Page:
On Compression Gear
Sep 7, 2015 at 8:20 am #1332366
I'm sure people know what they like, but here is an article from earlier this year: link to article: http://www.npr.org/sections/health-shots/2015/03/30/392378800/compression-clothing-not-the-magic-bullet-for-performance link to research article: http://www.ncbi.nlm.nih.gov/pubmed/24911991 Even though you see 90% of people wearing compression tights in Japan, even in the extreme humid and hot summer, I never heard any sports physical therapist here say they are beneficial. Like in the article, they often say if you use compression gear, it might be helpful for recovery.Sep 7, 2015 at 1:33 pm #2225408Andrew USpectator
@anarkhosLocale: Colorado, Wyoming
Just another fad, trying to squeeze more money out of runners. Gear companies are very good at selling products for a sport that only really requires shoes. Yeah, I've read other places as well that compression has limited uses in recovery but virtally no point to wear while running. I was at a half marathon today and it seemed that maybe a third to half of the women were wearing compression socks, at least that I noticed. Very few men. Is it just more of a fashion thing? I've noticed most female runners here in Colorado wear an awful lot of extra crap compared to the men I see.Sep 7, 2015 at 2:04 pm #2225411Jake DBPL Member
To me they make a bit of sense for AFTER. lots of pro cyclists use socks for after training/race days and during bus rides and flights. Same as with diabetic socks they improve blood flow while seated. When you are moving there should be no problem with blood flow. good marketing and product placement in things like Tough Mudder, crossfit, triathlon etc that people think it helps.Sep 7, 2015 at 7:46 pm #2225481Sep 7, 2015 at 7:52 pm #2225484
Jake, I had very sore Tibialis Anterior muscles for a couple of weeks and I don't know if circulation was improved or not (I mean that literally, could be, I just don't know). The calf sleeves did seem to help with the muscle pain while speed hiking and running and especially on down hills. It felt like the compression gear kept the muscle compact/in place and was shaking less, relieving some of the pain.Sep 7, 2015 at 8:27 pm #2225494Jake DBPL Member
That is more support for the muscle during the activity. I don't see how the calf sleeves do any circulation change since they are open at both ends. also normal muscle contractions circulate blood. For long periods of sitting blood pools in your feet so the socks can help keep pressure down there to prevent it from pooling. for ant. Tib pain you should think about stretching your calves.. when they are tight it makes the front have to work harder to pick up your toes.Sep 7, 2015 at 10:26 pm #2225512Tom D.BPL Member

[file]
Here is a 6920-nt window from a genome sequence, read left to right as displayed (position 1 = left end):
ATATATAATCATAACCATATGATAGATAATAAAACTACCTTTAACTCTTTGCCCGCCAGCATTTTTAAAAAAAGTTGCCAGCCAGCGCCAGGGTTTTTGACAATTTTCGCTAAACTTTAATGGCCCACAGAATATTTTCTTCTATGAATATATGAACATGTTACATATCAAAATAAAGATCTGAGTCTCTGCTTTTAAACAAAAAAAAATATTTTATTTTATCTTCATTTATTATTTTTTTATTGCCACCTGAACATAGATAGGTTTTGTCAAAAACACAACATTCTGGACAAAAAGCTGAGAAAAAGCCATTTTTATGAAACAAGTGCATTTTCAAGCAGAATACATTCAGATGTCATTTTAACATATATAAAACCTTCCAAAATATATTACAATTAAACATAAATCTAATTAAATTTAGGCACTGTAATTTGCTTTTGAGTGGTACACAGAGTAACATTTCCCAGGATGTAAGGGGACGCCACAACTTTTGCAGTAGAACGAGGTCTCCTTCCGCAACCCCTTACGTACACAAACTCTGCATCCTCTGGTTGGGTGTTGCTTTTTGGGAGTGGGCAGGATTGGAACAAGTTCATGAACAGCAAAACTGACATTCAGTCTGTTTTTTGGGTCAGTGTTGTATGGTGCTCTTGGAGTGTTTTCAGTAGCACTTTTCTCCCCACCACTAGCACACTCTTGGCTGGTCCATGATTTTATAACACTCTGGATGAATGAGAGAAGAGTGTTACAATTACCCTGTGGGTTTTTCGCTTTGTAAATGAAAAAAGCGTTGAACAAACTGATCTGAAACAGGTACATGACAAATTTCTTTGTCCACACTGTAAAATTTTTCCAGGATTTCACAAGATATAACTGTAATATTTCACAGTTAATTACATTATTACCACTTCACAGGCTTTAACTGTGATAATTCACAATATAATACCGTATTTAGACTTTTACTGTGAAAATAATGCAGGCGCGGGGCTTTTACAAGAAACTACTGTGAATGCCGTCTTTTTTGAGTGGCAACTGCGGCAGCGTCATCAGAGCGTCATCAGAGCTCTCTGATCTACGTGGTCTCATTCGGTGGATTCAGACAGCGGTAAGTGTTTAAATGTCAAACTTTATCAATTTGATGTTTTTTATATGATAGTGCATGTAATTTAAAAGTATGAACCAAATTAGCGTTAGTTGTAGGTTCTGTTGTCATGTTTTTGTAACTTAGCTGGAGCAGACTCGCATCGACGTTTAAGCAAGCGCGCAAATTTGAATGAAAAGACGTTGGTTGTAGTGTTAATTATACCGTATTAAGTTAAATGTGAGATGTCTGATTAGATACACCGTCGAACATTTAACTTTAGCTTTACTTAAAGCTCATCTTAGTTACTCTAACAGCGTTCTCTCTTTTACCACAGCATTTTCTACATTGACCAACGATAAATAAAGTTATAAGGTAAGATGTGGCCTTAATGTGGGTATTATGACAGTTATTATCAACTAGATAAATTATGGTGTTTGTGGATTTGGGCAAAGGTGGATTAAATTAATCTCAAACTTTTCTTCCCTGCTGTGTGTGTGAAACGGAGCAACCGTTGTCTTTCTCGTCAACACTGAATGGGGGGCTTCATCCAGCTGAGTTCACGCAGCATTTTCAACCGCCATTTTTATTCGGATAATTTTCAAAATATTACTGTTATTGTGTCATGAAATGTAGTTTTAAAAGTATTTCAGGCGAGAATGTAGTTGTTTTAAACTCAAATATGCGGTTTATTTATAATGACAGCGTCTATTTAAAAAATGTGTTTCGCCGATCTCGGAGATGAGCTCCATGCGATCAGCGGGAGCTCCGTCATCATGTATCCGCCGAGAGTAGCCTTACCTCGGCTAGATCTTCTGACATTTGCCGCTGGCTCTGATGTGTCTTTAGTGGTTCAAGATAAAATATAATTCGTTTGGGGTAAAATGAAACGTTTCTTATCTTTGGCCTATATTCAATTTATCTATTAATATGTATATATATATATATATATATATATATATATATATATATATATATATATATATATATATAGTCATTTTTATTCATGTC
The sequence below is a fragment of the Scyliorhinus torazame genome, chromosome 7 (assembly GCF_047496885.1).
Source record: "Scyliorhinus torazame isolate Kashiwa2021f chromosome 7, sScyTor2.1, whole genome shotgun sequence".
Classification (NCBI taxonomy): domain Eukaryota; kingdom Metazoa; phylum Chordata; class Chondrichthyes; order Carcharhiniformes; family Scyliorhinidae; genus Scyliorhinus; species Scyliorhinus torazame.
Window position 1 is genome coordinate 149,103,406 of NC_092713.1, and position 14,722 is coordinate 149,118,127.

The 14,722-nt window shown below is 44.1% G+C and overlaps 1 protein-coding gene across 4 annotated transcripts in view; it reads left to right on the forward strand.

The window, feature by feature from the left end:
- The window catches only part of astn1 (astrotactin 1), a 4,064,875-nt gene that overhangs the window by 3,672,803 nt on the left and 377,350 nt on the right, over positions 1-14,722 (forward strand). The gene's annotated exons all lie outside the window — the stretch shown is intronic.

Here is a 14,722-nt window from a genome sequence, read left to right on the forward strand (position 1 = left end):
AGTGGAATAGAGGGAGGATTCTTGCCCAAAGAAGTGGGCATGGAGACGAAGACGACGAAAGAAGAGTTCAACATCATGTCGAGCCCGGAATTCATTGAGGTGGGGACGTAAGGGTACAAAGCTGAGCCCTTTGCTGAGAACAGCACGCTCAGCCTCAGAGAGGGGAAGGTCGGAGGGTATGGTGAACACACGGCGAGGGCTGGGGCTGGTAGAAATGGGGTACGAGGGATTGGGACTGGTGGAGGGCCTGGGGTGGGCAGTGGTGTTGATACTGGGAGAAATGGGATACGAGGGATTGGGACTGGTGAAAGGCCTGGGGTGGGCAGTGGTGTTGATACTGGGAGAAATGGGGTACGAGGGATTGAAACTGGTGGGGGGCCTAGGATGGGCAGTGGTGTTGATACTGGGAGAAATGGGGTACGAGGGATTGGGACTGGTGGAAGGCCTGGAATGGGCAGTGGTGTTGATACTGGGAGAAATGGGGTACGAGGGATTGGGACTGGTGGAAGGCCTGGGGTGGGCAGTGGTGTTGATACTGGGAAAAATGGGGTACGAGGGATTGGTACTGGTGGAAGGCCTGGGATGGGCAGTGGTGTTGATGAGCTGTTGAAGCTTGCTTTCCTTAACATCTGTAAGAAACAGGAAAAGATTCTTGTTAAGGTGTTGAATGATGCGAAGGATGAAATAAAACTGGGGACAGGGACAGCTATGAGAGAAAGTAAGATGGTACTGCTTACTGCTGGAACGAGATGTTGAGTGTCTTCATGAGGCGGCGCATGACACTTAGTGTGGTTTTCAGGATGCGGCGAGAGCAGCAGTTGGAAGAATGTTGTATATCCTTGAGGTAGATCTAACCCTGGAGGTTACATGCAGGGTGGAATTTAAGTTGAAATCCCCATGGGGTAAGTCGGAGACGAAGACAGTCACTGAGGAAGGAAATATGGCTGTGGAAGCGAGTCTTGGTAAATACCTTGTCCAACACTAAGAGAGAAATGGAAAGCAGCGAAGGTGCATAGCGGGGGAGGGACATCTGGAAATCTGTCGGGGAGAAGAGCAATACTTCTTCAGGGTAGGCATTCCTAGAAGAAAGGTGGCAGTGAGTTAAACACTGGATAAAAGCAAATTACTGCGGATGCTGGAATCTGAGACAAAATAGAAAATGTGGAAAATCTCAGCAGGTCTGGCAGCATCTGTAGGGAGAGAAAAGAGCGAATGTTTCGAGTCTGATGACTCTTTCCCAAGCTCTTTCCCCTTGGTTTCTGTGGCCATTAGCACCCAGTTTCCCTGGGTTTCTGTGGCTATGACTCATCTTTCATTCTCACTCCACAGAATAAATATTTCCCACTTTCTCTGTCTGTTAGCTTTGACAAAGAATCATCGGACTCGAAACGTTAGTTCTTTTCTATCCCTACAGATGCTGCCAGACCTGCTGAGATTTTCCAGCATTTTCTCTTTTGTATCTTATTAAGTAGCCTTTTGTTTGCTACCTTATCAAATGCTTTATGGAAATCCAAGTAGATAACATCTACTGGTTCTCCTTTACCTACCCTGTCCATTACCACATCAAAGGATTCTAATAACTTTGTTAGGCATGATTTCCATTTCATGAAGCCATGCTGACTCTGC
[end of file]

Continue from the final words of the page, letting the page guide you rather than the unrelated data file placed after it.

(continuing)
@dafiremedicLocale: Southern California
Some compression stuff has a legitimate use, diabetics for one as was mentioned. Calf sleeves have helped me in my recovery from a muscle injury to the lateral head. I don't see how they would help performance at all, but they do seem to provide support for a healing muscle.Sep 8, 2015 at 11:42 am #2225592Jordo _99BPL Member
My brother has a masters degree in Sports Medicine and is very knowledgeable and well read on studies like this…I talk with him about this kind of stuff quite a bit and this exact topic came up a few years ago…he said this: "It can help for recovery but they're overpriced and getting plenty of rest/water has a much bigger impact than anything else." For what it's worth, he was working with professional soccer (futbol) players at the time who used "recovery boots", which work on a similar principle but are far more advanced. http://www.recoverypump.com/recovery-boots-w-integrated-hoses There are similar products as well…these were just the first that came to mind. Since we're talking about fastpacking, which tends to deprive us of sleep/rest it might have a bigger impact. I'd think that if nothing else, it would help with the issues of swollen legs that some people get at altitude. I'll try to ask him about this the next time we talk (next few days) and post back what he says.Sep 8, 2015 at 12:24 pm #2225605Allen CBPL Member
White Compression sleeves plus running shorts are great for fastpacking and long runs. They provide much of the warmth and sun protection of tights with better airflow and breathability in warm/sunny/constantly changing conditions. I like the CEP brand as they are thin and light and breathe better than others I've tried. For me these benefits are more important than the compression. The compression does seem to provide some reduction of soreness in long efforts (for me anyway), probably due more to support than bloodflow. I have 2 sizes, I use the tighter ones for running and the looser ones for fastpacking.Sep 10, 2015 at 7:34 am #2225883Jordo _99BPL Member
I spoke to my brother again yesterday regarding compression (specifically it's application to fast packing) and his opinion seems to have changed. The gist of it was that he seemed to have changed his mind a bit in terms of how effective compression was…To be fair to him, I was quoting him from a time when it was still fairly new–when Allen Iverson was still playing in the NBA and appeared to be a "pioneer" of compression sleaves. That would've also been while he was still an undergrad too. In regards to fastpacking, he said it would definitely have an impact at altitude; He also mentioned that it's becoming common for elite athletes to wear compression on plane flights now as well. When I asked about that he said it was more to do with them being in tune with their bodies and the level to which their pushed; It's benefits are less tangible for someone like myself who's simply in shape and not exercising at the highest levels. Anyway, I hope that helps. I was expecting him to say it would help at altitude but was a bit surprised that his opinion had changed overall like it id. He's not only opened up to the idea but seemed to be promoting it a bit (he said he's been waiting for some to go on sale for a while now).Sep 15, 2015 at 5:10 pm #2227136Aaron SorensenBPL Member